Get quotes from multiple cremation providers in your area to find the best deal. Stay away from State Farm cremation insurance.

Consider a direct cremation

A direct cremation is a basic cremation service that doesn’t include a memorial service or viewing of the body. It’s typically the least expensive option.

Choose a simple cremation container

A cardboard box or other simple cremation container will be much less expensive than a casket.

Plan ahead

Preplanning your cremation can help you lock in today’s prices and avoid any last-minute expenses.

Consider alternatives

Scattering ashes or burying them in a natural setting is often a more affordable option than placing them in an urn or burying them in a cemetery.

Here are other Tips for cremation in states

All Types Of Cremations

There are several types of cremation in the United States, including:

  1. Traditional cremation: This is the most common type of cremation. They place the body in a casket or container and cremate it in a cremation chamber.
  2. Direct cremation: They offer a simple and affordable option where we cremate the body shortly after death, without a funeral service or viewing.
  3. cremation with a Memorial Service: This type of cremation involves a funeral service or viewing before the cremation takes place. The body may be present in an urn or cremation casket, or it may be absent.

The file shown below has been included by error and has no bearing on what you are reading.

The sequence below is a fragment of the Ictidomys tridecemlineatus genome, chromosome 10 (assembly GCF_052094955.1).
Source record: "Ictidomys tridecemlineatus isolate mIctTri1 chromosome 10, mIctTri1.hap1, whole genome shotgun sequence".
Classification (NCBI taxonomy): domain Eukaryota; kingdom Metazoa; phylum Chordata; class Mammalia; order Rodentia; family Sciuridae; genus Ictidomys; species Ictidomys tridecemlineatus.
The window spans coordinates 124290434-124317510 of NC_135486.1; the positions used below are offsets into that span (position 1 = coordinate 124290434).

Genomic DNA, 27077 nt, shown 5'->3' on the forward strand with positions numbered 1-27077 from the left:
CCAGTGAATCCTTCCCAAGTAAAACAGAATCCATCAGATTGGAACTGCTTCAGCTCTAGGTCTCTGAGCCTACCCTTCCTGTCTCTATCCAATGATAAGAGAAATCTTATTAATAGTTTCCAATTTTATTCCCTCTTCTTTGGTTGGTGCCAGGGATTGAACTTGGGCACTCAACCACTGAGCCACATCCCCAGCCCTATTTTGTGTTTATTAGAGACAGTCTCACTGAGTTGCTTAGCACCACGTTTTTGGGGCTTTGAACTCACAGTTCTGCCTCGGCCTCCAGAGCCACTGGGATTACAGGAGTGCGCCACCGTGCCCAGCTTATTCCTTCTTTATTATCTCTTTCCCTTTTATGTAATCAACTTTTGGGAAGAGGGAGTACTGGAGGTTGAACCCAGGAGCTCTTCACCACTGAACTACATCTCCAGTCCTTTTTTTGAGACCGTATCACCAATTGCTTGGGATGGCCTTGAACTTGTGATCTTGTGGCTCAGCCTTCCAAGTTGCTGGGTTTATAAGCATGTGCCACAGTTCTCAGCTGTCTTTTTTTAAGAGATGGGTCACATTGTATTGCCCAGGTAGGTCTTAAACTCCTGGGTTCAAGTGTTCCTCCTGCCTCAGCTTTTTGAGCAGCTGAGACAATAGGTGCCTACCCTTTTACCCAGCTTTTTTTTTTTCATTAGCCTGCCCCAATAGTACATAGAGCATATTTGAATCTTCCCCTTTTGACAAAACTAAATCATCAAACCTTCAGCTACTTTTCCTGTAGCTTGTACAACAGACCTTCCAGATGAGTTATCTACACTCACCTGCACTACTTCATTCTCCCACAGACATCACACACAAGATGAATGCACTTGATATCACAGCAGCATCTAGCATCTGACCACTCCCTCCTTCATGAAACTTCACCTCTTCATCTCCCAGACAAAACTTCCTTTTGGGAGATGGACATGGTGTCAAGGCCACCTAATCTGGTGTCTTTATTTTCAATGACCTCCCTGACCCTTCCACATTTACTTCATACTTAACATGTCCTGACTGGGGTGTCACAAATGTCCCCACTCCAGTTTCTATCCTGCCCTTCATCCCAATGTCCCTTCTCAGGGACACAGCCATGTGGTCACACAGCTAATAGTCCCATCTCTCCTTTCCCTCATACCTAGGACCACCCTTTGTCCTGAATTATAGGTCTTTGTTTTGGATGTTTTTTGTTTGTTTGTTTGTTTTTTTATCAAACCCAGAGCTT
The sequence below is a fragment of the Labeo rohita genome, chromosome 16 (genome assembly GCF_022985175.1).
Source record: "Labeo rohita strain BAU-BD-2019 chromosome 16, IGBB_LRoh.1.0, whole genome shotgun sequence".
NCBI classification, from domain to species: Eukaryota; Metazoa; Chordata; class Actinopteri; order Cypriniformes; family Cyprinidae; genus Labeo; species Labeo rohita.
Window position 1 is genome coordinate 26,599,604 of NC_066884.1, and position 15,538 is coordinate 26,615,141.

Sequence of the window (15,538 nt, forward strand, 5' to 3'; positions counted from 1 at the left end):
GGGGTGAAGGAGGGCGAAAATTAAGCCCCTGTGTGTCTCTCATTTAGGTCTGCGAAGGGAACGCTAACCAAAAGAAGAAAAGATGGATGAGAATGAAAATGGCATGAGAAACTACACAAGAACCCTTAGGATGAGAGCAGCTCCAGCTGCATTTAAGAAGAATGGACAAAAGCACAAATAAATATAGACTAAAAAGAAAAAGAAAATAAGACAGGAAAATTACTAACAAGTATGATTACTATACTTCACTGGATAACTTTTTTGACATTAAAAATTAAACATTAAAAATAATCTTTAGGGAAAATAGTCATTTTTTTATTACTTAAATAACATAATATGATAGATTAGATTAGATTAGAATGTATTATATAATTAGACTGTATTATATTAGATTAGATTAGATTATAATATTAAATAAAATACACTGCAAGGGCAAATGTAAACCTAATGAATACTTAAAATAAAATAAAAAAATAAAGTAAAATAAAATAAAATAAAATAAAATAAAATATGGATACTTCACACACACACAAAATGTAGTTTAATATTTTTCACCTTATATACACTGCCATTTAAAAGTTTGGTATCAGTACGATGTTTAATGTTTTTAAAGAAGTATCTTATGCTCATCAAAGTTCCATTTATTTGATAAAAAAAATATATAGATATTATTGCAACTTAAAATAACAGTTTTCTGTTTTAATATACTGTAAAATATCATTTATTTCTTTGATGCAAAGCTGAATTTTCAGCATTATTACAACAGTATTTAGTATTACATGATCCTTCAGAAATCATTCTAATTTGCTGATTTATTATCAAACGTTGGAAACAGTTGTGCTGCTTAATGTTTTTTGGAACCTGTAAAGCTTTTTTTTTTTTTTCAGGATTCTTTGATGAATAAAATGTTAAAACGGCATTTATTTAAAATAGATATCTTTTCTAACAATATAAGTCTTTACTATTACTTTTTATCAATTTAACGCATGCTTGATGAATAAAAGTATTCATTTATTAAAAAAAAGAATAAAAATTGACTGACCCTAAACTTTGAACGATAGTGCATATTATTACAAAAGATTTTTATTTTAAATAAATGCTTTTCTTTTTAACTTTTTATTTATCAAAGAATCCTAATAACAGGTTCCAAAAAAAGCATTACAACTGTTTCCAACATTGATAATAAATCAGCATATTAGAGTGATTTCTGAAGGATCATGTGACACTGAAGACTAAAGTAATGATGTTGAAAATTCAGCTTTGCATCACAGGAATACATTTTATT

4. Cremation with a funeral service: This type of cremation is similar to a traditional funeral, but we cremate the body instead of bury it.
  5. Alkaline Hydrolysis: Also known as water cremation, the process involves the use of water, alkali, and heat to reduce the body to bone ash.
  6. Green Cremation: Also known as bio-cremation, this is a relatively new process of cremation in which the body is dissolved into liquid instead of burned.


Cremation is an increasingly popular option for final disposition, and it can be a more affordable choice than a traditional burial.

However, the price of cremation can vary significantly depending on where you live and the specific services you choose.

By comparing prices, considering a direct cremation, and opting for a simple cremation container, you can help save on cremation costs.